Gardens are increasingly being seen as an extension of indoor living rooms, so the once ubiquitous barbeque table has more recently been eschewed for plush outdoor sofas, low-slung modular furniture and built-in benches with outdoor-grade upholstery.
Cushions and removable slipcovers can be a great way to introduce colour and personalise your outdoor living space, with most fabric houses now stocking an array of fabrics that are durable enough to withstand the elements without skimping on aesthetic appeal.
The new wave of freestanding modular outdoor kitchen units cater for cooking aficionados, whilst a chic woven rug can elevate your outdoor space.
Articulating subtle or marked distinctions between outdoor zones can create visual interest and help define the experience of moving through a garden, the divided spaces creating enclaves for entertaining, gardening or foliage features.
When it comes to planting, a mix of clipped forms among wilder, fecund foliage creates a fantastic sense of contrast, and the same can be achieved with a shift in ground cover. Whether laid with gravel, timber decking, paving (in a beautiful Bowral Hamlet paver) or irregular pavers interspersed with moss or dichondra, the choice of surface material can define an outdoor living ‘room’ as distinct from other zones, while a mix of hard and soft elements imbues a layered, textural quality within the garden.
A retaining wall is a sure way to create design intrigue in your outdoor space, offering dimension and depth, delineating the entertaining zone with a space for gardening.
Our love affair with the Fiddle Leaf Fig is certainly not going away, so a statement pot is still an essential purchase no matter the size of your outdoor area. Cluster three or four pots of varied scale – one should be especially oversized in order to anchor the space – with a mix of complementary textures such as aged terracotta, marble, terrazzo, painted brass, rusted metal or concrete in a Turkish-style whitewash or an eroded, rough-hewn finish. Just as interiors today are defined by a spirit of eclecticism, contrasting traditional urns or terracotta pots with more contemporary shapes can create a stylish juxtaposition outdoors, too. Mixing Mediterranean olive trees, banksia, cumquats or lemon trees (under planted with succulents) alongside low pots of topiarised buxus, edible herbs and other parterre elements can affect an appealingly discordant look.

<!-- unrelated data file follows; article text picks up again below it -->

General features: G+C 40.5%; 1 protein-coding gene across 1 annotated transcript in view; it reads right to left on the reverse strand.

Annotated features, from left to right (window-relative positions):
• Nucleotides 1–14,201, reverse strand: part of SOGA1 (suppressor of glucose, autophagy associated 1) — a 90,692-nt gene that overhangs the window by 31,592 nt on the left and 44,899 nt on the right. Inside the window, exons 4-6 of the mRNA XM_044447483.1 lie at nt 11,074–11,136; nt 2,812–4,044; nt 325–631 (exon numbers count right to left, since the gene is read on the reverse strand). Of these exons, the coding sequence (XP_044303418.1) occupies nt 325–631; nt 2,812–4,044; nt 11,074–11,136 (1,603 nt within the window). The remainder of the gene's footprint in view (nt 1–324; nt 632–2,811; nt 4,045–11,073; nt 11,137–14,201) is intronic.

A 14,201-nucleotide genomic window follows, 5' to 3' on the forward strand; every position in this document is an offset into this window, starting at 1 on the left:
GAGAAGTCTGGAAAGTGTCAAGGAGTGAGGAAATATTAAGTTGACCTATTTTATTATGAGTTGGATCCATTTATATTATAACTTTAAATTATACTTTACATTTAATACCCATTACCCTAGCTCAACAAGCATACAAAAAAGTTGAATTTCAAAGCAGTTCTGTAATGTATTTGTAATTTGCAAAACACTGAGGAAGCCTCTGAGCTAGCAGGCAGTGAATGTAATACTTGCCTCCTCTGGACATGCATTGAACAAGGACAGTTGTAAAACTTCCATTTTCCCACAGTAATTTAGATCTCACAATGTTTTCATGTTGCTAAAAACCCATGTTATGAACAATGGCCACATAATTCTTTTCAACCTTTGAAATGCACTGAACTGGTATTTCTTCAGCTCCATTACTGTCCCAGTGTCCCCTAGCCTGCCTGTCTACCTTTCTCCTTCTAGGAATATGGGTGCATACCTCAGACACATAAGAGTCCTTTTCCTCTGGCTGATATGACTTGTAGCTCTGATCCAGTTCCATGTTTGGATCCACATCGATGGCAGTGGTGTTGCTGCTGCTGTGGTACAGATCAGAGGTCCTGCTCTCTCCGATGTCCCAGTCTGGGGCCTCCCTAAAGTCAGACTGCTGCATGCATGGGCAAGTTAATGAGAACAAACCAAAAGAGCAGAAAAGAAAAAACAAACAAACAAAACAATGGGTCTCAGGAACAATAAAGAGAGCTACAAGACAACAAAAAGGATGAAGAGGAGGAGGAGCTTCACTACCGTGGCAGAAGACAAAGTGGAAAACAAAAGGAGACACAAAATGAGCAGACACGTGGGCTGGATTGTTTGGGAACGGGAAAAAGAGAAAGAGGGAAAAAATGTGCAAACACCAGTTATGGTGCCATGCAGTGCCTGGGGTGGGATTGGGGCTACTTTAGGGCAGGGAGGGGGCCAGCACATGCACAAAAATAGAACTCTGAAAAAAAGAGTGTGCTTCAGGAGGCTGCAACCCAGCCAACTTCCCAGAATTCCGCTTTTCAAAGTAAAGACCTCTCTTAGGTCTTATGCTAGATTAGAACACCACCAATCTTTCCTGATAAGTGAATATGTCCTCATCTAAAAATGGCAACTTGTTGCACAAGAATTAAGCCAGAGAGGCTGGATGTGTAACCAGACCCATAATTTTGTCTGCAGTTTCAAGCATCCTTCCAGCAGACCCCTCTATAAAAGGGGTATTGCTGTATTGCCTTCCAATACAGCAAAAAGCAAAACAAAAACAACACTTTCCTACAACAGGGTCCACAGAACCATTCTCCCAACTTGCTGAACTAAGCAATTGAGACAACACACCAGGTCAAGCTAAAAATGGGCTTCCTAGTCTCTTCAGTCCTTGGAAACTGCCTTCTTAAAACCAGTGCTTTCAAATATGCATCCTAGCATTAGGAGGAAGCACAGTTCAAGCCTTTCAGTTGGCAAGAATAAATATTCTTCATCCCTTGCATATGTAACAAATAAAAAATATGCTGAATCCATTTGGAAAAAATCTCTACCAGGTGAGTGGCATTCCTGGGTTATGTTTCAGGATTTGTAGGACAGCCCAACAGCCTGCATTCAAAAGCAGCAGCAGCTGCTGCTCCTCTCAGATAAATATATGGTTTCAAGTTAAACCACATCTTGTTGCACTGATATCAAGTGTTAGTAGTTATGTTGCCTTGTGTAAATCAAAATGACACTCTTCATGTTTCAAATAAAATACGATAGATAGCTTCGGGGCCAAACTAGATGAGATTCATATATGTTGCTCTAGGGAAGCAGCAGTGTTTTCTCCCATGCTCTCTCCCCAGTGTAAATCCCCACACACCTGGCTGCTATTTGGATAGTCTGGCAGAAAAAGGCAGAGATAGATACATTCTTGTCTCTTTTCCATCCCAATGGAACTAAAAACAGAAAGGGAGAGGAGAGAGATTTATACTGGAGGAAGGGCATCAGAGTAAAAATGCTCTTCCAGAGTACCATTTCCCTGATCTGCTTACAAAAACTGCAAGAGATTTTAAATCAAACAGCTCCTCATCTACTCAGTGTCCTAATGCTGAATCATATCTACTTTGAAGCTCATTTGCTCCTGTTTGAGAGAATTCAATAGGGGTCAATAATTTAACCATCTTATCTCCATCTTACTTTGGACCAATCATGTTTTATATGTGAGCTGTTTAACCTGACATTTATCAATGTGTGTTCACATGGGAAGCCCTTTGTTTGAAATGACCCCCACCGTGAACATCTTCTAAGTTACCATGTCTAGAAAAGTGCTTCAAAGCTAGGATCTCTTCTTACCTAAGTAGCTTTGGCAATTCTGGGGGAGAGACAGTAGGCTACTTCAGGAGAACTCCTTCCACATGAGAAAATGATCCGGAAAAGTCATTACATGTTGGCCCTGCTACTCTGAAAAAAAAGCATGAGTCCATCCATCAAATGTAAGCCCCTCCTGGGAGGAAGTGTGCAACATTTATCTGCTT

The 1970s has been a juggernaut fashion trend for the past few years, so it’s little surprise we’re getting nostalgic when it comes to designing our outdoor spaces. Feature walls in besser brick masonry softened with bougainvillea or jasmine are a striking backdrop for the new school of outdoor umbrellas, dining settings and even drinks trolleys, which all hark back to the halcyon days of endless summer barbecues. Outdoor design classics, such as breeze blocks offer an element of nostalgia. Adam Goodrum’s Kite Breeze Block is a guaranteed way to elevate your outdoor space whilst paying homage to Australia’s architectural vernacular.
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